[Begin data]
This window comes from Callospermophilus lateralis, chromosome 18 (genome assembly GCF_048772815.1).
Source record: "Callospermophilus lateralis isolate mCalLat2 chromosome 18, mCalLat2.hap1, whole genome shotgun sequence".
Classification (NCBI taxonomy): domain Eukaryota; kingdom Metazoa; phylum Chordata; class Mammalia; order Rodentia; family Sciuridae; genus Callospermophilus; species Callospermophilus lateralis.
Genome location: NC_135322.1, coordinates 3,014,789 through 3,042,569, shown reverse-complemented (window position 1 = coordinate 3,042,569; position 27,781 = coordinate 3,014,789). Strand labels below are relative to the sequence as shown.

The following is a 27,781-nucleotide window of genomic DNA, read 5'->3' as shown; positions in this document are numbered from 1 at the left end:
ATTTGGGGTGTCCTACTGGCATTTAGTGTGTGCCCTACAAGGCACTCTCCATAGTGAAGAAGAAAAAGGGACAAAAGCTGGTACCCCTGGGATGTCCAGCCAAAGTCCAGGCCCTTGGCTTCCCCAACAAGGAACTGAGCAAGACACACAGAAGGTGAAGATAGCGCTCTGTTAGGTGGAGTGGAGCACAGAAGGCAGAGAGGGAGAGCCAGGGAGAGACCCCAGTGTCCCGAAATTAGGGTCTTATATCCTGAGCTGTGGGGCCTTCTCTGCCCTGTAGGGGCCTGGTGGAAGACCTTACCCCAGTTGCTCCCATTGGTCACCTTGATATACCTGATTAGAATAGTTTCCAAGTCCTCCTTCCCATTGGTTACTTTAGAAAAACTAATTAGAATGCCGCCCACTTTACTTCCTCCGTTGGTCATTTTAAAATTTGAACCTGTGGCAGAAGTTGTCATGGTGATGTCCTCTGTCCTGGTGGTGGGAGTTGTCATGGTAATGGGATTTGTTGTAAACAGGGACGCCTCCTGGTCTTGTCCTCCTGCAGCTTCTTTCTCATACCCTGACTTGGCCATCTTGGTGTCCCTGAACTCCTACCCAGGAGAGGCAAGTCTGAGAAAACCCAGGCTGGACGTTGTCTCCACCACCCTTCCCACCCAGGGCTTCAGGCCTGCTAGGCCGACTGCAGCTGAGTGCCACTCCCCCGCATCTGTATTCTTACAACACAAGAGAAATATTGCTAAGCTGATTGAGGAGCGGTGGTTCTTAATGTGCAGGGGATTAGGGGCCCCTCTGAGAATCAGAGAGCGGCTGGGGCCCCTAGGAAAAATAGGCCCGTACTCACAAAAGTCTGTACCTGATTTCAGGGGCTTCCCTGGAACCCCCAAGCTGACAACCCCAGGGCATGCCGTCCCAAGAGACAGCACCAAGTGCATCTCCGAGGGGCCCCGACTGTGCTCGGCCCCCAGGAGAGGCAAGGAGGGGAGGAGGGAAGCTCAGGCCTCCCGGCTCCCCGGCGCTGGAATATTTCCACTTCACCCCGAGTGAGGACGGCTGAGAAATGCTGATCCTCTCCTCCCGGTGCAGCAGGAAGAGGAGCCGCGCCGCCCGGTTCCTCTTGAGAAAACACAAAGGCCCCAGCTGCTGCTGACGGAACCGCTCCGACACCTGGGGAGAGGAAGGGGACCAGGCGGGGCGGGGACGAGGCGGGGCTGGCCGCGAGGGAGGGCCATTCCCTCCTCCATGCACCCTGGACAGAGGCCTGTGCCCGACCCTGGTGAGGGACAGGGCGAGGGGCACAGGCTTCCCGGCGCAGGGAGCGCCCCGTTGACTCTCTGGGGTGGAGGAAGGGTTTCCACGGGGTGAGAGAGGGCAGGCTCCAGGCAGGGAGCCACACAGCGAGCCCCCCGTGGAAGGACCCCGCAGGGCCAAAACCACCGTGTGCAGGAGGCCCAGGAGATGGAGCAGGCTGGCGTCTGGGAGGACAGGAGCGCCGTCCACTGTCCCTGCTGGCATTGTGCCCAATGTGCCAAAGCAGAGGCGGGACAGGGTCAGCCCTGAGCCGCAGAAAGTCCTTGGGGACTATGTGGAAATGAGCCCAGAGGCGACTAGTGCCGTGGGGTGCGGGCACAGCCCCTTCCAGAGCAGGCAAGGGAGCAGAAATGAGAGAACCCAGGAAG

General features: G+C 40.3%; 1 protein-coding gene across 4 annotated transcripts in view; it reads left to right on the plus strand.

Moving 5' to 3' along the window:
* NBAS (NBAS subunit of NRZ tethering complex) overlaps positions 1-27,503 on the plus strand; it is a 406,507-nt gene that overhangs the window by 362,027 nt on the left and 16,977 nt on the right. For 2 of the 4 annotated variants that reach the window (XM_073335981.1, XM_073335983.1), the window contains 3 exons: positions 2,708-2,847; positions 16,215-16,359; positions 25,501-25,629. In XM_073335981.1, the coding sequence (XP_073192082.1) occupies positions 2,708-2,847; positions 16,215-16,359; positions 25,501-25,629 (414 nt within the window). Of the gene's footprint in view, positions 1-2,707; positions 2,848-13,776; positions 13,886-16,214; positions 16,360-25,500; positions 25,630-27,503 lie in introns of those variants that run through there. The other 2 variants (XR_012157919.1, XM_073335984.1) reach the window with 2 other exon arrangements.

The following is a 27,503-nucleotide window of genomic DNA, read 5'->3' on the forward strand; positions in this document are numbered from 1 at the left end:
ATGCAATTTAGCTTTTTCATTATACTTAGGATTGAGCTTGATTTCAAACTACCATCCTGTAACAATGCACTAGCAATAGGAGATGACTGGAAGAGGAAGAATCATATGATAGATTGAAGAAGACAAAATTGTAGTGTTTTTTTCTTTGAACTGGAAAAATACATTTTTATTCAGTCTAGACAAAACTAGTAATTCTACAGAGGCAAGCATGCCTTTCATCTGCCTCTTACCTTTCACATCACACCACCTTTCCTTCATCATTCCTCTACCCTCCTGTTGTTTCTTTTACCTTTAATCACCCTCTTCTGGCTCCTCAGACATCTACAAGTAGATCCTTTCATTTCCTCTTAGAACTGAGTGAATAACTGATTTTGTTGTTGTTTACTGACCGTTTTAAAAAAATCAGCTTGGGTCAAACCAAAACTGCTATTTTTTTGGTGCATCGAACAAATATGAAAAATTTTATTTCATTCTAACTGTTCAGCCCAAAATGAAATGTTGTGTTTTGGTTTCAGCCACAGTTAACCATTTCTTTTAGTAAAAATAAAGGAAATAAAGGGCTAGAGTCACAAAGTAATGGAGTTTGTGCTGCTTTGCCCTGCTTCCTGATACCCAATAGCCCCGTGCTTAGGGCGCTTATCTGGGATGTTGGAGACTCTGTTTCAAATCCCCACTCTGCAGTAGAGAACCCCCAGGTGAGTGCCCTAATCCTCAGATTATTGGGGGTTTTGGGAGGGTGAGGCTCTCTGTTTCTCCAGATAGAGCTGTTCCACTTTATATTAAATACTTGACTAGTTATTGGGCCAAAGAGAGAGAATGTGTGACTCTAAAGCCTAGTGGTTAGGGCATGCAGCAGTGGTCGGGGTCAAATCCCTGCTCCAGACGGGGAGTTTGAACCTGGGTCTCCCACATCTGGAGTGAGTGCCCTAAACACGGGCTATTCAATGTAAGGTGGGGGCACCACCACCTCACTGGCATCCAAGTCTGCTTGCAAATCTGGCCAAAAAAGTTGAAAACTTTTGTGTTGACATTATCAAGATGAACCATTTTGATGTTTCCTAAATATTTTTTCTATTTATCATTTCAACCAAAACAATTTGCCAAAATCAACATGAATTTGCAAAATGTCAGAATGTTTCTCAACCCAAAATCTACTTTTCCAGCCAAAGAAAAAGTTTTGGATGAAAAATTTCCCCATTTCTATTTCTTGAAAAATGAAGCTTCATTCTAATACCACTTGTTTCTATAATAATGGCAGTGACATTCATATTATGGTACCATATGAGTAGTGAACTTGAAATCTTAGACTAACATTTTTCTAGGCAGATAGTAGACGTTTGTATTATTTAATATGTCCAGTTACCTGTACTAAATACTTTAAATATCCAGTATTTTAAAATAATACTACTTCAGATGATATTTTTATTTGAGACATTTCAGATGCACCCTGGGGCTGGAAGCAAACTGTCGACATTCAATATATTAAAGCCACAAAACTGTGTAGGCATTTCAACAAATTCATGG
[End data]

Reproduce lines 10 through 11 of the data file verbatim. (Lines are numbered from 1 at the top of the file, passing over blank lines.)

The following is a 27,503-nucleotide window of genomic DNA, read 5'->3' on the forward strand; positions in this document are numbered from 1 at the left end:
ATGCAATTTAGCTTTTTCATTATACTTAGGATTGAGCTTGATTTCAAACTACCATCCTGTAACAATGCACTAGCAATAGGAGATGACTGGAAGAGGAAGAATCATATGATAGATTGAAGAAGACAAAATTGTAGTGTTTTTTTCTTTGAACTGGAAAAATACATTTTTATTCAGTCTAGACAAAACTAGTAATTCTACAGAGGCAAGCATGCCTTTCATCTGCCTCTTACCTTTCACATCACACCACCTTTCCTTCATCATTCCTCTACCCTCCTGTTGTTTCTTTTACCTTTAATCACCCTCTTCTGGCTCCTCAGACATCTACAAGTAGATCCTTTCATTTCCTCTTAGAACTGAGTGAATAACTGATTTTGTTGTTGTTTACTGACCGTTTTAAAAAAATCAGCTTGGGTCAAACCAAAACTGCTATTTTTTTGGTGCATCGAACAAATATGAAAAATTTTATTTCATTCTAACTGTTCAGCCCAAAATGAAATGTTGTGTTTTGGTTTCAGCCACAGTTAACCATTTCTTTTAGTAAAAATAAAGGAAATAAAGGGCTAGAGTCACAAAGTAATGGAGTTTGTGCTGCTTTGCCCTGCTTCCTGATACCCAATAGCCCCGTGCTTAGGGCGCTTATCTGGGATGTTGGAGACTCTGTTTCAAATCCCCACTCTGCAGTAGAGAACCCCCAGGTGAGTGCCCTAATCCTCAGATTATTGGGGGTTTTGGGAGGGTGAGGCTCTCTGTTTCTCCAGATAGAGCTGTTCCACTTTATATTAAATACTTGACTAGTTATTGGGCCAAAGAGAGAGAATGTGTGACTCTAAAGCCTAGTGGTTAGGGCATGCAGCAGTGGTCGGGGTCAAATCCCTGCTCCAGACGGGGAGTTTGAACCTGGGTCTCCCACATCTGGAGTGAGTGCCCTAAACACGGGCTATTCAATGTAAGGTGGGGGCACCACCACCTCACTGGCATCCAAGTCTGCTTGCAAATCTGGCCAAAAAAGTTGAAAACTTTTGTGTTGACATTATCAAGATGAACCATTTTGATGTTTCCTAAATATTTTTTCTATTTATCATTTCAACCAAAACAATTTGCCAAAATCAACATGAATTTGCAAAATGTCAGAATGTTTCTCAACCCAAAATCTACTTTTCCAGCCAAAGAAAAAGTTTTGGATGAAAAATTTCCCCATTTCTATTTCTTGAAAAATGAAGCTTCATTCTAATACCACTTGTTTCTATAATAATGGCAGTGACATTCATATTATGGTACCATATGAGTAGTGAACTTGAAATCTTAGACTAACATTTTTCTAGGCAGATAGTAGACGTTTGTATTATTTAATATGTCCAGTTACCTGTACTAAATACTTTAAATATCCAGTATTTTAAAATAATACTACTTCAGATGATATTTTTATTTGAGACATTTCAGATGCACCCTGGGGCTGGAAGCAAACTGTCGACATTCAATATATTAAAGCCACAAAACTGTGTAGGCATTTCAACAAATTCATGG